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Logistical concerns surrounding an overdose mass casualty incident

Overdose cases can create numerous logistical problems when there are multiple overdose cases around the same time in different locations


By Allison G.S. Knox, faculty member at American Military University

The opioid epidemic has gained national attention as it has become clear that the United States has a serious problem with overdoses. At the local level, there are serious security and emergency management concerns regarding the resources needed to effectively manage overdose cases. More importantly, overdose cases can create numerous logistical problems when there are multiple overdose cases around the same time in different locations.

Recently, New Haven, Connecticut dealt with a rather serious issue when there were suddenly 76 overdose cases in the same public park within a short period of time. According to one article, K2 (a type of synthetic marijuana) was at the core of New Haven overdoses – presenting numerous challenges to emergency medical services. An article by the New Haven Independent explained that “officials theorized that the overdoses stemmed from a batch of synthetic marijuana known as K2 laced with fentanyl.” The article continues to explain, “initial testing of a sample by the federal Drug Enforcement Agency revealed only the K2 without additives.”

Logistical Concerns and Naxolone

Considering that overdoses are serious and require medical intervention, the logistics involved with pre-hospital care for a mass-casualty incident are daunting. According to Gulec et al., (2018) “The National EMS Scope of Practice Model currently only recommends advanced life support (ALS) providers to administer naloxone; however some individual states have expanded this scope of practice to include intranasal (IN) administration of naloxone by basic life support (BLS) providers.”

In Connecticut, emergency medical responders, advanced emergency medical technicians and paramedics can give naloxone to patients suffering from an opioid-related overdose. This alone helps with the logistics of managing so many patients because multiple EMS crews (from any jurisdiction) can administer naxolone – which reverses the effects of K2.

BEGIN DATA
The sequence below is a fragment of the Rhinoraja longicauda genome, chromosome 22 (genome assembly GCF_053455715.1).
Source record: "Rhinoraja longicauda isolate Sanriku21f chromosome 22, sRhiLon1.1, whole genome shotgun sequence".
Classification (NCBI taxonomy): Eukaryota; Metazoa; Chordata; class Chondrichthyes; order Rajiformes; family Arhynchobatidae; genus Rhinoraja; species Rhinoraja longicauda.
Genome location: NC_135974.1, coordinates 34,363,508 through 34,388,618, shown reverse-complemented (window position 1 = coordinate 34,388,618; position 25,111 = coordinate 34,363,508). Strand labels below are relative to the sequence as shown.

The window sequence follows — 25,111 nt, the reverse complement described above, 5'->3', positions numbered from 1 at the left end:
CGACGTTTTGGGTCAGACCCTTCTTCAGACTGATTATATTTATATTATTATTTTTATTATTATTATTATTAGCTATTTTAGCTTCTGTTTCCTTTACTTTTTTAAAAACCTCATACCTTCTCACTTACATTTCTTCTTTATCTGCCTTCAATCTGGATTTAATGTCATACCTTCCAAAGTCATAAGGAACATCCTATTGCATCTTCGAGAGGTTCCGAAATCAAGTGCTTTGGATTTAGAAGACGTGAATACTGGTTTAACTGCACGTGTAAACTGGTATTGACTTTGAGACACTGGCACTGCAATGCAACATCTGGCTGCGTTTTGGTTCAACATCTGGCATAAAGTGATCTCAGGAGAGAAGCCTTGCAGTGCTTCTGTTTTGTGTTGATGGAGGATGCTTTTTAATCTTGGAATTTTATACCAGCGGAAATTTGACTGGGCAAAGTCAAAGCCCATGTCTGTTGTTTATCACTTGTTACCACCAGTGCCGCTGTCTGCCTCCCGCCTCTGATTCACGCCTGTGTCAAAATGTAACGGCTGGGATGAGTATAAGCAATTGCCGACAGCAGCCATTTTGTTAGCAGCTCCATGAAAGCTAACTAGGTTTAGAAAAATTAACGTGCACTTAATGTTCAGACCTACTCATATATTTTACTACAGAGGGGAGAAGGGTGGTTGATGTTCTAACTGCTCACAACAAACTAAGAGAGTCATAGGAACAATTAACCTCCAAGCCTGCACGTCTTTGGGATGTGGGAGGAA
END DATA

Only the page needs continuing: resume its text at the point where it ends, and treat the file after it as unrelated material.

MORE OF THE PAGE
Mutual Aid Agreements

Managing a large influx of patients, like the K2 consumers in Connecticut, undoubtedly strains a city’s resources. In short, there may not be enough ambulances to help manage such a situation. In cases like these, mutual aid agreements are essential and critical to scene management. Mutual aid agreements between jurisdictions allow for each one to help each other when they are overwhelmed and need more resources. At the local level, this is particularly important for handling such a serious emergency. The New Haven Independent article wasn’t clear if mutual aid agreements in this sense were used in the K2 overdose case – but, it is clear that those managing the scene managed it quite well given the size of the incident.

Mass casualty incidents are complicated to manage and require numerous resources to effectively manage and control the situation. There are many ways to manage a sudden influx of overdose patients and, ultimately, the City of New Haven handled this mass casualty incident very well despite the circumstances.

About the Author:
Allison G. S. Knox is a faculty member at American Military University, teaching courses in Emergency and Disaster Management. Her research interests are comprised of emergency management and emergency medical services policy issues. Prior to teaching, Allison worked in a level one trauma center emergency department and for a Member of Congress in Washington, D.C. She holds four Master of Arts degrees in emergency management, international relations, national security studies and history. She is a certified lifeguard, MET and is also trained in Technical Large Animal Emergency Rescue. Allison currently serves as Advocacy Coordinator of Virginia for NAEMT, Chapter Sponsor for the West Virginia Iota Chapter of Pi Gamma Mu International Honor Society, and Faculty Advisor for the Political Science Scholars. She is also on the Board of Trustees and serves as Chancellor of the Southeast Region for Pi Gamma Mu International Honor Society in the Social Sciences. She can be reached at For more articles featuring insight from industry experts, subscribe to In Public Safety’s bi-monthly newsletter.

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